The June issue of CWS 30 features Susan M. Cantrell, author of Workforce of One. Cantrell and co-author David Smith present the case that companies will need to treat individual employees as a workforce of one to motivate and retain them in a competitive global arena. Based on extensive Accenture research, the book outlines approaches an organization can take and show how standard HR practices can be replaced by customized work experiences for employees. Cantrell is a research fellow at the Accenture Institute for High Performance. She also has her own research and consulting practice. Editorial Director Subadhra R. Sriram chatted with Cantrell about her book, being a contingent and the growing role that a contingent workforce is playing in today’s economy.
Q: Explain the “workforce of one” approach.
A: Basically, the idea is to treat your workforce as a workforce of one rather than as a single monolithic entity with standard one-size-fits-all people processes, ranging everything from learning to performance appraisals to career succession to work place environment. People are individuals and they need different things from their organization in order to be able to thrive. Each individual tends to learn in different ways. Why don’t we treat them as a workforce of one, and tailor or customize our learning strategies to the way people learn best or our reward strategies to the way people are motivated best. We also need to modify our career paths to what uniquely motivates individuals and harnesses their strengths and capabilities.
Q: How will you apply this practically to the contingent workforce?
A: One of the things that is happening is we are seeing a big shift to more and more companies using a contingent workforce, not only to cut costs but to provide the individual with more flexibility and customization. You get more flexibility when you work, where you work, and the kinds of projects you work on by being a member of the contingent workforce. Companies need to treat them and tailor their people processes to meet their unique needs as well.
Q: What recommendations would you make when someone wants to apply this to their particular workforce?
A: There are a lot of different ways of using a contingent workforce. Let’s take people that used to be employees. You already know them. They’re prescreened. You have all of their history. Recent people who have retired are often sought after and used. Another category is mothers who are out on leave for a couple of years. Being able to create those kinds of networks and then maybe bring them back into the organization.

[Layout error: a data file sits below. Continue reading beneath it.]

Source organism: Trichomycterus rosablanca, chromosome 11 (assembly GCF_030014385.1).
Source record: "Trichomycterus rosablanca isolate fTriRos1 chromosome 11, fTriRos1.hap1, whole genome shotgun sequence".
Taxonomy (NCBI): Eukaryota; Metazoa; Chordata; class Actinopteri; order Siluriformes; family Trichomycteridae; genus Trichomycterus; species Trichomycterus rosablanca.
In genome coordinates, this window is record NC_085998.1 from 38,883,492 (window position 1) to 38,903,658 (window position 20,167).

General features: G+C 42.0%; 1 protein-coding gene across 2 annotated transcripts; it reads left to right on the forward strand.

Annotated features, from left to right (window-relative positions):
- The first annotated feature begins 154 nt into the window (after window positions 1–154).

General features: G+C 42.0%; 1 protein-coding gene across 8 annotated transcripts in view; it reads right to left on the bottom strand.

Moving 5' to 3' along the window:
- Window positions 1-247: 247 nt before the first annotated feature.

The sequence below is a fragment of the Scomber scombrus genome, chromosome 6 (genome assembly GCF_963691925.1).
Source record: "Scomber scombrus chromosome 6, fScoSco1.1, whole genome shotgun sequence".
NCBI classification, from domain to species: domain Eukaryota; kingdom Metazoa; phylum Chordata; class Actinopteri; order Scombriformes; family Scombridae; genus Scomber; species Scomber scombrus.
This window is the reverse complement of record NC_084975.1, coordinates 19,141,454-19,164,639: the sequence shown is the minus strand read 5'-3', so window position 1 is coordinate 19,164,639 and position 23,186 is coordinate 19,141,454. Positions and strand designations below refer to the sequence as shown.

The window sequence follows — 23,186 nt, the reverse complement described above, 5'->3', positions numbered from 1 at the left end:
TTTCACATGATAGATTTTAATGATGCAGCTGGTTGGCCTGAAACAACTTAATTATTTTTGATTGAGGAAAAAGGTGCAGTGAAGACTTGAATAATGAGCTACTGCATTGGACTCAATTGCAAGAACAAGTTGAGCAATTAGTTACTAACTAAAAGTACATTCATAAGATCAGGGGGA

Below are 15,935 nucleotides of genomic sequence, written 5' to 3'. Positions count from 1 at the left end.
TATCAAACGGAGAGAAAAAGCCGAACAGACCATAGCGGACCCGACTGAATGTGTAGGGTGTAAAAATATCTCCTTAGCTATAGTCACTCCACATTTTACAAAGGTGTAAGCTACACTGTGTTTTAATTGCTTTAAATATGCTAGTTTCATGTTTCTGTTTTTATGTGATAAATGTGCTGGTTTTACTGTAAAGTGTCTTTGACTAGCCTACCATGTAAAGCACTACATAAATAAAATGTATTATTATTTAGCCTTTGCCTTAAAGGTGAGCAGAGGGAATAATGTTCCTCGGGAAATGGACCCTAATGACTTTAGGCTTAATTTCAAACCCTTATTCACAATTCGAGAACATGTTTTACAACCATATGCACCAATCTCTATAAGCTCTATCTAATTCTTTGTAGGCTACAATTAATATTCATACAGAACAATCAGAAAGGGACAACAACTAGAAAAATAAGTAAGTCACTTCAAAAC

With the advent of the recession, so many companies had their employees take furloughs. What happened then was individuals learned how to mix and match opportunities from multiple companies. It actually hastened the approach toward customization, and individuals learned they can stitch together a portfolio of work from different projects from different companies. That’s something that actually has grown since the recession. Individuals have realized the benefits of that. They get to choose work, taking into account their passions and interests. We’re seeing a lot of companies cater toward that, especially with the younger generation who want that flexibility and who are really less interested in climbing the career ladder, but more concerned about doing really engaging work.
I’m sure you know of the big trend in the contingent workforce is the idea of “talent in the crowd.” Crowd sourcing— the idea of carving projects into small bite-size components and putting it out to the crowd in small chunks, which allows individuals to work different types of hours, to be able to work around whatever is going on in their personal life and giving the company the ability to be flexible based on changes of supply or demand quite rapidly.
Q: What are the trends that led you to the workforce of one concept?
A. What was interesting was this concept came directly out of talking to employes and managers. I interviewed a couple dozen employees and managers, across industries, across geographies and asked them a very simple, but broad question: “What would it take for you to perform better in your job and in your future jobs and to create more value for the company?” We had done a statistical research study that linked best practices in terms of people management to financial results. What we found was the greatest impact in terms of financial results statistically speaking was how supported employees felt in their work. Very few employees felt much supported.
I just went out and did almost basic market research and asked what would it take for you to feel supported in your work and improve your performance. That was where the workforce of one concept was born. People said loudly and clearly, HR isn’t particularly relevant to me. All of these processes designed to support my performance don’t. They need to be local and uniquely relevant to me to really make an impact. Again, I need to be able to customize my jobs to really draw on my unique strengths and passions. I need to be able to have motivators that are unique to me. I need to be able to have learning designed to the way I learn best.